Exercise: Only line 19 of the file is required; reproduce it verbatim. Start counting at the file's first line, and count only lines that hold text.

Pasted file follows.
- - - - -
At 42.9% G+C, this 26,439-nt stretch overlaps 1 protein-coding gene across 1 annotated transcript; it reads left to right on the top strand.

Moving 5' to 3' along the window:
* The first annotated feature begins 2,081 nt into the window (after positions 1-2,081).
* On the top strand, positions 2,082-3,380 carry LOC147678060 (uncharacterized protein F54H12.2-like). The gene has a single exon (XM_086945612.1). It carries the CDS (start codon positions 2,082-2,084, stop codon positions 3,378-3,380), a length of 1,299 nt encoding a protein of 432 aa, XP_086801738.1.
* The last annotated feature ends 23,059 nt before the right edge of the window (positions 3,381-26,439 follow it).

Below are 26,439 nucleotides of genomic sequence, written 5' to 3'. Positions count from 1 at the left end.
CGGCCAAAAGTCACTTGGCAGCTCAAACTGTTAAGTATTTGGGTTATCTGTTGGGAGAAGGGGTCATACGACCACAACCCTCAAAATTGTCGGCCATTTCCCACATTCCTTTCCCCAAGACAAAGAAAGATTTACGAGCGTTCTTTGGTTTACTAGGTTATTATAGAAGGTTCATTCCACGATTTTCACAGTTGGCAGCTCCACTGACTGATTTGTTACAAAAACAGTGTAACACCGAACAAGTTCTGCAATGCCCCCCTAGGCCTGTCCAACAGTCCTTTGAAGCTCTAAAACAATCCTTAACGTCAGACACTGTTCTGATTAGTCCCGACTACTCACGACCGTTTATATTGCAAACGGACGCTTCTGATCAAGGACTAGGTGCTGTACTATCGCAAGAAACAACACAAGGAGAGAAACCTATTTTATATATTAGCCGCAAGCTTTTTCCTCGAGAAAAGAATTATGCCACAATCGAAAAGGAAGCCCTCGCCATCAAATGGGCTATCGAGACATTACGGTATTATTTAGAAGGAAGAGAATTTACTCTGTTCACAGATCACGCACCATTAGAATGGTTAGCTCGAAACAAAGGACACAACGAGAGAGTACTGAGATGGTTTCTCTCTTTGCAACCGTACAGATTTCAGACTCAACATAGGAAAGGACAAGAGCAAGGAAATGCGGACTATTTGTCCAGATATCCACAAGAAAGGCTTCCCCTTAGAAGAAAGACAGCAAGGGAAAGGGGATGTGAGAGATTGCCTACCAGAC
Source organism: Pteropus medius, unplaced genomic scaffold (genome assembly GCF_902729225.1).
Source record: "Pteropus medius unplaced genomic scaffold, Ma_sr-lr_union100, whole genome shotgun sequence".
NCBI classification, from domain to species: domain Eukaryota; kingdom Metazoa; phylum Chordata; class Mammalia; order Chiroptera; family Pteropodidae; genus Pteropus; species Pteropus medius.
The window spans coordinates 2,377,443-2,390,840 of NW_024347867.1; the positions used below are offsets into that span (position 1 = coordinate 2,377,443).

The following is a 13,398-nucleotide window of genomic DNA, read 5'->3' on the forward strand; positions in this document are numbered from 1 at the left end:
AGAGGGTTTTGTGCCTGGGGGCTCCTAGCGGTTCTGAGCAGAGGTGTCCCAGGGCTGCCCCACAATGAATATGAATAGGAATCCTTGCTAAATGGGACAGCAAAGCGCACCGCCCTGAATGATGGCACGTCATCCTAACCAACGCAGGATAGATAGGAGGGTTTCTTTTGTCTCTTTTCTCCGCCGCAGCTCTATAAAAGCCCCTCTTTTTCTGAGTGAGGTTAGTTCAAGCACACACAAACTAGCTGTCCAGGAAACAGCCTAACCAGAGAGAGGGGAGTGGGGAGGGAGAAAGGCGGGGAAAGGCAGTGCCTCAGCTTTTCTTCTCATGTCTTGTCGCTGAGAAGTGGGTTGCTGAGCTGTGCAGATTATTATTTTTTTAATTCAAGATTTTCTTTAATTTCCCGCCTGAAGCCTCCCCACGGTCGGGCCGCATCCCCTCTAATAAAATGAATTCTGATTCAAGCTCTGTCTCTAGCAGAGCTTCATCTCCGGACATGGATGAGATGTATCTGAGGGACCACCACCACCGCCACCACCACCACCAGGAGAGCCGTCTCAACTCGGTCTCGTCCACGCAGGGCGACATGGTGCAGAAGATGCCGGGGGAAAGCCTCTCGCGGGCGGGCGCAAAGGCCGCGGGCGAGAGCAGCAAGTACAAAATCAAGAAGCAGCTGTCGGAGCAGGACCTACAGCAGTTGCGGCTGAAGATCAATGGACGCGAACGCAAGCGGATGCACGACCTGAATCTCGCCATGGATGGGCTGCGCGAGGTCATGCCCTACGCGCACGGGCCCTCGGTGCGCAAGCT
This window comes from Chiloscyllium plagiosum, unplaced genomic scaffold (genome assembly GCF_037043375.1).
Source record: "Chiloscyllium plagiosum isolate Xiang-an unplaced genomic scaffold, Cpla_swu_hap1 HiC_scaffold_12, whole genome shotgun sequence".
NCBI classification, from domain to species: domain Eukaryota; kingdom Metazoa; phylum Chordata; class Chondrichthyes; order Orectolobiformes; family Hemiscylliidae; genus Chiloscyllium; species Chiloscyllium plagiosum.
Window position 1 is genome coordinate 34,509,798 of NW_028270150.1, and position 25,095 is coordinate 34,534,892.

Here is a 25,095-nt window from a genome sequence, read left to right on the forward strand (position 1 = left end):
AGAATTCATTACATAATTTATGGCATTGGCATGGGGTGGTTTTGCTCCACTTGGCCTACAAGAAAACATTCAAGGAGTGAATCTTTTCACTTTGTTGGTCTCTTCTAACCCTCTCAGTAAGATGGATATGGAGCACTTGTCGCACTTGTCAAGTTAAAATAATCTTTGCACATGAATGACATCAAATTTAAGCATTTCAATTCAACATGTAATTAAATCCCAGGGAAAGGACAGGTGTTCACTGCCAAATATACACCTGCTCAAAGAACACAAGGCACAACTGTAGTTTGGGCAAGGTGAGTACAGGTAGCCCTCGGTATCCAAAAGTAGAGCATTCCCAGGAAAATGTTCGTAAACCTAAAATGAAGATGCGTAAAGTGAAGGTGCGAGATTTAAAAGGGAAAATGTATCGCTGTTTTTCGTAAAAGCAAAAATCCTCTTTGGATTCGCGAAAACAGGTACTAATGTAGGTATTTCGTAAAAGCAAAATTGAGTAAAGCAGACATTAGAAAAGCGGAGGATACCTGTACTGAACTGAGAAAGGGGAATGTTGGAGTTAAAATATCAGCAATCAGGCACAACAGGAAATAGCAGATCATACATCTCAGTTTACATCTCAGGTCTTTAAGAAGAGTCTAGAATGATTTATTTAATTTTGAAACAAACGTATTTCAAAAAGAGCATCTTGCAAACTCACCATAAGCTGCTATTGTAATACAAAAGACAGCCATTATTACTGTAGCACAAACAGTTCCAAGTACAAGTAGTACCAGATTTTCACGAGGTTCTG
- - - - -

AGAATTCATTACATAATTTATGGCATTGGCATGGGGTGGTTTTGCTCCACTTGGCCTACAAGAAAACATTCAAGGAGTGAATCTTTTCACTTTGTTGGTCTCTTCTAACCCTCTCAGTAAGATGGATATGGAGCACTTGTCGCACTTGTCAAGTTAAAATAATCTTTGCACATGAATGACATCAAATTTAAGCATTTCAATTCAACATGTAATTAAATCCCAGGGAAAGGACAGGTGTTCACTGCCAAATATACACCTGCTCAAAGAACACAAGGCACAACTGTAGTTTGGGCAAGGTGAGTACAGGTAGCCCTCGGTATCCAAAAGTAGAGCATTCCCAGGAAAATGTTCGTAAACCTAAAATGAAGATGCGTAAAGTGAAGGTGCGAGATTTAAAAGGGAAAATGTATCGCTGTTTTTCGTAAAAGCAAAAATCCTCTTTGGATTCGCGAAAACAGGTACTAATGTAGGTATTTCGTAAAAGCAAAATTGAGTAAAGCAGACATTAGAAAAGCGGAGGATACCTGTACTGAACTGAGAAAGGGGAATGTTGGAGTTAAAATATCAGCAATCAGGCACAACAGGAAATAGCAGATCATACATCTCAGTTTACATCTCAGGTCTTTAAGAAGAGTCTAGAATGATTTATTTAATTTTGAAACAAACGTATTTCAAAAAGAGCATCTTGCAAACTCACCATAAGCTGCTATTGTAATACAAAAGACAGCCATTATTACTGTAGCACAAACAGTTCCAAGTACAAGTAGTACCAGATTTTCACGAGGTTCTG